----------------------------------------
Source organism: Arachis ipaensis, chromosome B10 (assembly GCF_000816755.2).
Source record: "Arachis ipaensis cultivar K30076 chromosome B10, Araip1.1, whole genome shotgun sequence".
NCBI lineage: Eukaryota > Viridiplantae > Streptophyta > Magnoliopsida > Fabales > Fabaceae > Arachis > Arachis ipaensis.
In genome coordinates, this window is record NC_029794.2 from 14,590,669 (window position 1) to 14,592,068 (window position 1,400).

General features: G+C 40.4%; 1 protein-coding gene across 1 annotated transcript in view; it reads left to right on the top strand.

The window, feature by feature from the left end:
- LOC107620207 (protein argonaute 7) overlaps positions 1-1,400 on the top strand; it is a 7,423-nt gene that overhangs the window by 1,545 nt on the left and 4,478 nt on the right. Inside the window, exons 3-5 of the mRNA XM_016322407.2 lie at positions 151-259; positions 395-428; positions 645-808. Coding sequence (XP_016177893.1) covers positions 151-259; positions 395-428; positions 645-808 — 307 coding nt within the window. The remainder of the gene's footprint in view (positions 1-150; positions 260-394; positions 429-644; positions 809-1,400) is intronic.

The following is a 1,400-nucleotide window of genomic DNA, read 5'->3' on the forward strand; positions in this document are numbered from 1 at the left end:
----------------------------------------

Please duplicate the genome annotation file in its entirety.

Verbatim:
Source organism: Arachis ipaensis, chromosome B10 (assembly GCF_000816755.2).
Source record: "Arachis ipaensis cultivar K30076 chromosome B10, Araip1.1, whole genome shotgun sequence".
NCBI lineage: Eukaryota > Viridiplantae > Streptophyta > Magnoliopsida > Fabales > Fabaceae > Arachis > Arachis ipaensis.
In genome coordinates, this window is record NC_029794.2 from 14,590,669 (window position 1) to 14,592,068 (window position 1,400).

General features: G+C 40.4%; 1 protein-coding gene across 1 annotated transcript in view; it reads left to right on the top strand.

The window, feature by feature from the left end:
- LOC107620207 (protein argonaute 7) overlaps positions 1-1,400 on the top strand; it is a 7,423-nt gene that overhangs the window by 1,545 nt on the left and 4,478 nt on the right. Inside the window, exons 3-5 of the mRNA XM_016322407.2 lie at positions 151-259; positions 395-428; positions 645-808. Coding sequence (XP_016177893.1) covers positions 151-259; positions 395-428; positions 645-808 — 307 coding nt within the window. The remainder of the gene's footprint in view (positions 1-150; positions 260-394; positions 429-644; positions 809-1,400) is intronic.

The following is a 1,400-nucleotide window of genomic DNA, read 5'->3' on the forward strand; positions in this document are numbered from 1 at the left end: